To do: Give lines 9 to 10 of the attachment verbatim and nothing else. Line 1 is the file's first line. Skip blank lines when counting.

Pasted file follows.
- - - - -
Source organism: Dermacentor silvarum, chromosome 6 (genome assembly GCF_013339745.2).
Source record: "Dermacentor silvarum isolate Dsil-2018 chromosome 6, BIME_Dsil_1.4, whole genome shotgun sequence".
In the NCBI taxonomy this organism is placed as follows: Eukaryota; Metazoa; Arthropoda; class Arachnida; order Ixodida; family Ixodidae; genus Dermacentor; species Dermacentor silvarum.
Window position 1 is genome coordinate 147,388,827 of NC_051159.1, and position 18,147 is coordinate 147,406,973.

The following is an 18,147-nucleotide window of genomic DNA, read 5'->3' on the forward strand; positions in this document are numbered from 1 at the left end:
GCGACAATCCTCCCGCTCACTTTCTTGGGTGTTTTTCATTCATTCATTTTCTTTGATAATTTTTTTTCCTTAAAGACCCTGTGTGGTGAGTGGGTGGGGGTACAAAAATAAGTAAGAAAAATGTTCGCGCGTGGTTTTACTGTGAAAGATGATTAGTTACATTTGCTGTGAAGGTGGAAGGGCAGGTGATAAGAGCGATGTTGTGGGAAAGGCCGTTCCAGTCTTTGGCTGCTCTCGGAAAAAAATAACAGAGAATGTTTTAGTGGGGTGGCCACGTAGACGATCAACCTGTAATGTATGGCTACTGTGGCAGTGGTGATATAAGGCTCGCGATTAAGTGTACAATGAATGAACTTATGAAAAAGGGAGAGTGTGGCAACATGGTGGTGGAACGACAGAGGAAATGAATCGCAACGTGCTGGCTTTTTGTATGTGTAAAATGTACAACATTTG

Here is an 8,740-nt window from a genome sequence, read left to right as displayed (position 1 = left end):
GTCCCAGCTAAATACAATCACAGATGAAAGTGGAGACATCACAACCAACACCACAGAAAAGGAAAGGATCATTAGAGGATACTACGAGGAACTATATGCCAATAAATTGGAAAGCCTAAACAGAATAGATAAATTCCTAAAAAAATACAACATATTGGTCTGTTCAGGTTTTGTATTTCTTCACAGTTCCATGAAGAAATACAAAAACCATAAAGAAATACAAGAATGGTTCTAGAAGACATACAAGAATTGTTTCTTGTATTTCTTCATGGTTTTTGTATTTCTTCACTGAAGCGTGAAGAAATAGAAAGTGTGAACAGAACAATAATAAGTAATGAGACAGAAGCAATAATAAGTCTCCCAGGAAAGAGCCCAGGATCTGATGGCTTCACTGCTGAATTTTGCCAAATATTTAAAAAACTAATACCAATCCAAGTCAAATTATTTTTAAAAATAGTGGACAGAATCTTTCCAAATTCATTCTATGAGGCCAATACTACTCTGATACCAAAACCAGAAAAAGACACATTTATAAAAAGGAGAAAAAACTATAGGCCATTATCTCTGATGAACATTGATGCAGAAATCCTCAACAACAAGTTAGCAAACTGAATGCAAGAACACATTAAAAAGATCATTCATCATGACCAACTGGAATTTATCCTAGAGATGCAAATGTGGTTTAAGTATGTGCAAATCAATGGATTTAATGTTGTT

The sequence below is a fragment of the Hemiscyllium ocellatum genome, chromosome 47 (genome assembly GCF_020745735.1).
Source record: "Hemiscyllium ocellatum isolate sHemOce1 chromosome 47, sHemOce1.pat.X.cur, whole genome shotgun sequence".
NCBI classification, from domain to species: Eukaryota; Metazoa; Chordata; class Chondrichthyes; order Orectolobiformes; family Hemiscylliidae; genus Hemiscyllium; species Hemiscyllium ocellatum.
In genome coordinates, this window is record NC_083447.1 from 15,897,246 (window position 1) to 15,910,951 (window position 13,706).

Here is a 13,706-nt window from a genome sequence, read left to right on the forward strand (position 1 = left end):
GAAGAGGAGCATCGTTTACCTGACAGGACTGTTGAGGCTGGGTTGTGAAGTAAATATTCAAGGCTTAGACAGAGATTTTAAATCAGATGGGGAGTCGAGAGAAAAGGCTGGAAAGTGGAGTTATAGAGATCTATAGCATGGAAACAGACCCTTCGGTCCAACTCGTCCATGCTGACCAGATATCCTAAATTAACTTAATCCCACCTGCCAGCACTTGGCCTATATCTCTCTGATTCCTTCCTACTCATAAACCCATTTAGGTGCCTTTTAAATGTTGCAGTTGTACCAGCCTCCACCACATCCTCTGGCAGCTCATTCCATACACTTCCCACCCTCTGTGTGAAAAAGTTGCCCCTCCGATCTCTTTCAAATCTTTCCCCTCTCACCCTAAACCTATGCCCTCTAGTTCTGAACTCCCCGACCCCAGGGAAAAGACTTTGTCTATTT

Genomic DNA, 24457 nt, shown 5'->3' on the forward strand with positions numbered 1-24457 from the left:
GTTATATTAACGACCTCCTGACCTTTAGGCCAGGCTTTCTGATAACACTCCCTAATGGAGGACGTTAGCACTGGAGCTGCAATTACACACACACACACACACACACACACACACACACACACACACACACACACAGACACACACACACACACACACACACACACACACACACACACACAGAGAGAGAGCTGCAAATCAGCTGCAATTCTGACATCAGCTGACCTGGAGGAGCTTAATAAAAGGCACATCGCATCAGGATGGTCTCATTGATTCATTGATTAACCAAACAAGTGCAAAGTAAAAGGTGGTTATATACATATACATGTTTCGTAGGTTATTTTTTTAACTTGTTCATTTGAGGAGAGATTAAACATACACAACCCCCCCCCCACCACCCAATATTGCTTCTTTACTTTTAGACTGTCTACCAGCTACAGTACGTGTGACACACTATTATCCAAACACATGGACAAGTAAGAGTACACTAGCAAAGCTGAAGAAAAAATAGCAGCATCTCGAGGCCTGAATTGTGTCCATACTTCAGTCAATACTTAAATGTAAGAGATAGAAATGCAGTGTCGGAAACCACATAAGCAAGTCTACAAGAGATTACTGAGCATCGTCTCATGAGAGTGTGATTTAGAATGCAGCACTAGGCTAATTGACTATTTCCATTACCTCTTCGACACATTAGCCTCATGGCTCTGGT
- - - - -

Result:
The sequence below is a fragment of the Hemiscyllium ocellatum genome, chromosome 47 (genome assembly GCF_020745735.1).
Source record: "Hemiscyllium ocellatum isolate sHemOce1 chromosome 47, sHemOce1.pat.X.cur, whole genome shotgun sequence".